October 15, Iconographer Susan Kelly vonMedicus
Following up on MacCulloch’s earlier DVD of the greatest collection of early icons in the Sinai desert, we have with us Susan Kelly vonMedicus, an adjunct faculty member at Villanova University teaching icon writing and author of a book of illuminations entitled Letters from Heaven (2000). She will speak on the art, writing and spirituality of iconography. See also her offering Byzantine Icon Writing Workshop by the Prosopon School of Iconology beginning September 20.
October 22, Protestantism—the Evangelical Explosion
Diarmaid MacCulloch is back with a DVD on Evangelicals. Today, evangelicalism is associated with conservative politics, but the whole story goes back to the perhaps forgotten evangelical explosion that was driven by a concern for social justice and the claim that one could stand in a direct emotional relationship with God. In Africa, it converted much of the continent by adapting to local traditions. See “Trending on Tuesdays” Saint Paul’s in Africa – Ghana and the Congo.
October 29 and November 5
Facing Into Holy Mystery: A God Beyond God
Dr. Phillip Bennett, Episcopal priest and practicing clinical psychologist, joins us to talk about God and mystery. He says, “We can never fully know or describe God because ‘God’ is a mystery greater than our comprehension…. Mysticism is grounded in the experience of the sacred, not simply an intellectual proposition. It is a willingness to be open to the Great Mystery of life without seeking to reduce it to easy answers and fixed categories.”
November 12, Why God Desires Our Trust
More than Our ‘Correct’ Beliefs
Dr. Peter Enns, Professor of Biblical Studies at Eastern U., joins us to talk about his book The Sin of Certainty (2016) that combines reflections on his own spiritual journey with an examination of Scripture. The Sin of Certainty models an acceptance of mystery and paradox and argues that this path is the only way all believers can become mature disciples who truly trust and follow God.
November 19 and 26, Shakespeare and the Bible
Parishioner Dr. Kristin Poole, Professor of English at the U. of Delaware, will lead two sessions on Shakespeare and the Bible. Shakespeare quoted more from the Psalter than from any other book of the Bible and took his quotes largely from the Book of Common Prayer. In his play Love’s Labours Lost, the character Berowne was quoting from the Prayer Book Catechism when he said, “Not by might master’d, but by special grace.”
December 3, 10, and 17
Martin Luther’s Christmas Sermons
Phillip Cary, Ph.D., is Professor of Philosophy and Religion, and Scholar-in-Residence at the Templeton Honors College of Eastern University. In this 500th anniversary year of Martin Luther’s 95 Theses and as we begin our Advent preparation for Christmas, Professor Cary will discuss Martin Luther’s Christmas sermons. On October 31, 1517, Luther wrote a letter to his church superiors that included his 95 theses,targeting the abuse of indulgences.
A special Welcome Sunday will be held on September 17, and everyone is encouraged to bring a friend. This will be the first Sunday of the fall with choir at 10:30 a.m. The 9 a.m. worship will be followed by the first day of Church School. There will be a picnic, and it will be a terrific time to introduce a friend to Saint Paul’s. Jesus welcomes everyone — you and your friends — to this fresh start. The answer to his call is: “Here comes everybody!” You are welcomed, wanted, and loved in God’s house.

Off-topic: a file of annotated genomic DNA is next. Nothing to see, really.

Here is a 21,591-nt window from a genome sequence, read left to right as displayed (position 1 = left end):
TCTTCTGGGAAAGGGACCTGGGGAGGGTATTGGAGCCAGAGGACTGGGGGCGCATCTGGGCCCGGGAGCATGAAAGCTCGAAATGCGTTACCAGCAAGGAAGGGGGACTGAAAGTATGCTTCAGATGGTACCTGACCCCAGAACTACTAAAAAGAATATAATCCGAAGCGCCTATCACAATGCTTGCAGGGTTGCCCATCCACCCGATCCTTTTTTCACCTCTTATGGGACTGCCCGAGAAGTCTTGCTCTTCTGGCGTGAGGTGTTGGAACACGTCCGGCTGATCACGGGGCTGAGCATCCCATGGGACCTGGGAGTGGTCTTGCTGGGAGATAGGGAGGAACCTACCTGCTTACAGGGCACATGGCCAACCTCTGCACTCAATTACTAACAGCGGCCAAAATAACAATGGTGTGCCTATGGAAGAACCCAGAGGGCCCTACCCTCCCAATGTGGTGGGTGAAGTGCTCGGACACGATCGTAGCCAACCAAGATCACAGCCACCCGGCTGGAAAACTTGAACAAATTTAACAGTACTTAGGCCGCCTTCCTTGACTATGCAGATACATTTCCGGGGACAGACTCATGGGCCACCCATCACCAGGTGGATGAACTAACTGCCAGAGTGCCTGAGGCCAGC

- Saturday, September 30 @ 4 – 6:30 p.m.
- Saint Paul’s Parish Hall
- $10 for Adults – $5 for Children (8 & under)
- 100% proceeds to benefit the Children’s Hospital of Philadelphia’s Homeless Health Initiative
- Sponsored by Saint Paul’s Outreach and Parent’s Exchange
- Date: Sunday, September 10
- Time: after the 9 a.m. worship
The Church School will embark on its annual hike in the Wissahickon on Sunday, September 10 after the 9 a.m. worship. There will be no classes on that day. At the park, the children will meet with a Trail Ambassador who will educate them about the park’s history and geology. The Wissahickon Valley has been carved out by the creek of the same name over the past 125 million years. Because of a fault line that runs nearby, the area has shifted significantly over the millennia. The rock we see today was once more than 10 miles below the surface! The tectonic plates lifted and convoluted the strata of rock with pressure and heat so great that the nature of the rock changed from a granite bedrock formation into a waving and blistered schist. It can be seen everywhere along the creek.
The children will hike to the 15-foot statue of an Indian on the east side of the Wissahickon Valley, high above the creek. He was placed there in 1900 to memorialize the Lenni-Lenape tribe, who were the first people to walk the steep trails of the Wissahickon. Our friends from the Standing Rock Reservation smile because the Lenni-Lenape chief is incongruously dressed like a Plains Indian. Children and families won’t want to miss this informative and fun hike.
Church School Registration
Registration for Godly Play and church school takes place after children return from their Wissahickon hike in the meeting room of the church school wing. After registering, children will go to their classrooms for a lesson.
You can also register children for church school online.
Rummage workers are excited to be receiving all of your “treasures” this summer and getting them ready for the Annual Rummage Sale on Friday, September 8 (pre-sale) and Saturday, September 9.
You can drop them off during the following times:
- Sundays: 11:30 a.m. to 12:30 p.m.
- Wednesdays: 9 a.m. to noon and 6:30 to 7:30 p.m.
Joyce Klinefelter is heading up the Rummage sale this year with lots of assistance. If you would like to pitch in and help, contact Weezie Lauher at email@example.com. Join our helpers who are all having fun and serving for such a good cause!